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March 21st, 2013

Two New (ish) Blogs You Might Want to Check Out

Slate has a crime blog which is run by Justin Peters, Slate’s crime correspondent. Peters posts at least once a day, it looks like, and from what I can tell his writing is well informed and researched.

The second on is Homicide Watch DC. From their site: “Homicide Watch is a community-driven reporting project covering every murder in the District of Columbia. Using original reporting, court documents, social media, and the help of victims’ and suspects’ friends, family, neighbors and others, we cover every homicide from crime to conviction.” There should be something like this in every city.

This is a detail from an undated NYPD photo with the caption, “Lost children.”

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February 18th, 2013

How many murders go unsolved?

From a recent piece in the Wall Street Journal about the homicide clearance rates for 2012:

“When the cold cases aren’t included, the NYPD solved 57% of the year’s 419 homicides, said Paul Browne, chief spokesman for the NYPD.”

He’s referring to the practice of including homicides from previous years that have been cleared this year in the current numbers.

But the percentage of unsolved murders could be even higher than that. A case is cleared when an arrest is made. (There is also something called exceptional clearances. A case is “exceptionally” cleared when the murderer has been identified definitively—by a substantiated confession for example—but the murderer has since died, or is in a country that refuses to extradite him.) But of the cases where an arrest has been made, if it turns out later that they arrested the wrong person, or if the case goes to trial and the person isn’t found guilty, the police department doesn’t go back and adjust the clearance rates. So they will add in murders that were solved, but they do not take out others that weren’t.

Also, I studied the numbers very carefully (my book came out in 2005, so the numbers I looked at were 2003 and earlier) and I found that an unsolved murder has up to 5 – 10% chance of being cleared within one year after it goes cold. After two years, that chance decreases to less than 1%. Not a lot of cold cases get solved, ultimately. If I did the math right, they’re saying they cleared 75 cold cases. That sounds high to me, given the fact that the Cold Case Squad is about a quarter of the size it was when I wrote my book, but plausible. Also, the cold case detectives are not the only ones working unsolved murders, and I don’t know which cases they are including in that number.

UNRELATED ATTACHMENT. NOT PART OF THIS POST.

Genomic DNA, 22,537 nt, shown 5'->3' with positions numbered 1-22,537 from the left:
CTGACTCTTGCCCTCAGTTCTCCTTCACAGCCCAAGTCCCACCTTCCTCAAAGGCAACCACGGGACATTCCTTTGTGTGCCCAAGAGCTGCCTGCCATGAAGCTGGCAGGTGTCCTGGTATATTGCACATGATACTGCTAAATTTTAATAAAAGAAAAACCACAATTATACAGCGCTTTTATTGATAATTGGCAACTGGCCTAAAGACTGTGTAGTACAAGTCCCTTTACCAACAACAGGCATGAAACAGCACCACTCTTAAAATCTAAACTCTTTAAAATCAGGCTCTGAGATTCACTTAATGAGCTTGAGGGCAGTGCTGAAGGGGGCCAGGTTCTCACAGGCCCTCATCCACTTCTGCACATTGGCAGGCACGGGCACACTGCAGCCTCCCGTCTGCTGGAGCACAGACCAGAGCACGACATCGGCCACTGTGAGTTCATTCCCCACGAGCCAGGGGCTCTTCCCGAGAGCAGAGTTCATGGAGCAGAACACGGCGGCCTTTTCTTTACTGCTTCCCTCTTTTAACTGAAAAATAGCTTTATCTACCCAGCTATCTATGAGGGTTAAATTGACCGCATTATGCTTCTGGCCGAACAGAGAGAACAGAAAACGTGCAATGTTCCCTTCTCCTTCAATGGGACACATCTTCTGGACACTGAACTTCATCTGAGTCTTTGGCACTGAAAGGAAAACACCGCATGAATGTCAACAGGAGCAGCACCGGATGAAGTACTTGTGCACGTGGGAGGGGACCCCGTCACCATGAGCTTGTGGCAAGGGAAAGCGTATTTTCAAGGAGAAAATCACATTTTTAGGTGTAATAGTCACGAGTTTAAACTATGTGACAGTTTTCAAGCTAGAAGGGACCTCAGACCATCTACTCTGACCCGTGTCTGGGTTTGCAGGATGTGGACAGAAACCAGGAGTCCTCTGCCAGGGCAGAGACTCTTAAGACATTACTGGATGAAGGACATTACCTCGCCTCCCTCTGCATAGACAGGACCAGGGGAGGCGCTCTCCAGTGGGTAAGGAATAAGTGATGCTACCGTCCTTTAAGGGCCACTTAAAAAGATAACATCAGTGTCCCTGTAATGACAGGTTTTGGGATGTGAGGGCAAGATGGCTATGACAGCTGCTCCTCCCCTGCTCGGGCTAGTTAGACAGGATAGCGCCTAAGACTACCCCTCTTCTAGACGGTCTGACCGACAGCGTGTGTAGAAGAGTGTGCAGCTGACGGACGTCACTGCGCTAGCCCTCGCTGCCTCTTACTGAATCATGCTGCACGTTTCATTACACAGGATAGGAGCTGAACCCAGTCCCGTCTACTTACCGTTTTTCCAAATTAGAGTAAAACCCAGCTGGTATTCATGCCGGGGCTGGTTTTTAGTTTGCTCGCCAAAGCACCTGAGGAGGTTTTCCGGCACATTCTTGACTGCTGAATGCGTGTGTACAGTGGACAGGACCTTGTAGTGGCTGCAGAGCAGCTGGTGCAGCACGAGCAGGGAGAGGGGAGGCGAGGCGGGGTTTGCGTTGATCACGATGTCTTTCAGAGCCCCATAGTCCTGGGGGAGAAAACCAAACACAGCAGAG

A case folder from an unsolved murder.

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January 15th, 2013

A Moving Piece about the Recent Rodney Alcala Conviction

It was written by Sheila Weller, the cousin of one of his victims.

“On a hot July day in 1977, one of New York’s ugliest summers, my 23-year-old cousin, Ellen Hover, left her Third Avenue apartment. She had an appointment with a young photographer who had asked to take pictures of her. His name, he’d told her, was John Berger …” The full story is here. It’s worth reading. She makes it very clear why it matters to prosecute these old, cold cases.

This is a screenshot of the news from two years ago, when it was announced that Rodney Alcala would be extradited to New York.

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December 21st, 2012

Happy Holidays!

Before I wish everyone happy holidays, I want to note that one of the creepiest serial killers in my lifetime, Rodney Alcala, just pled guilty to the 1971 murder of Cornelia Crilley and the 1977 murder of Ellen Hover. (If you are not familiar with him, google his name, but wait until after the holidays. It’s an ugly story.)

I want to thank the Manhattan District Attorney’s Forensic Sciences/Cold Case Unit, Assistant District Attorneys Melissa Mourges, Chief of the Forensic Science/Cold Case Unit, Martha Bashford, Chief of the Sex Crimes Unit, Alex Spiro, and Detectives Wendell Stradford, Robert Dewhurst, and (ret.) Stefano Braccini of the NYPD’s Cold Case Squad. There’s more information in the DAs press release here.

I know there’s no such thing as closure, but if one of the things we can do for the friends and family of the victims is to allow them to see at least some justice served, then you all have certainly done the best that could be done for them.

As always, I’m posting this very old picture of someone from the NYPD coming out of a helicopter dressed as Santa. Yes, it’s a little sad with the World Trade Center towers in the background, but come on. This is pretty cool. I wonder where they were off to.

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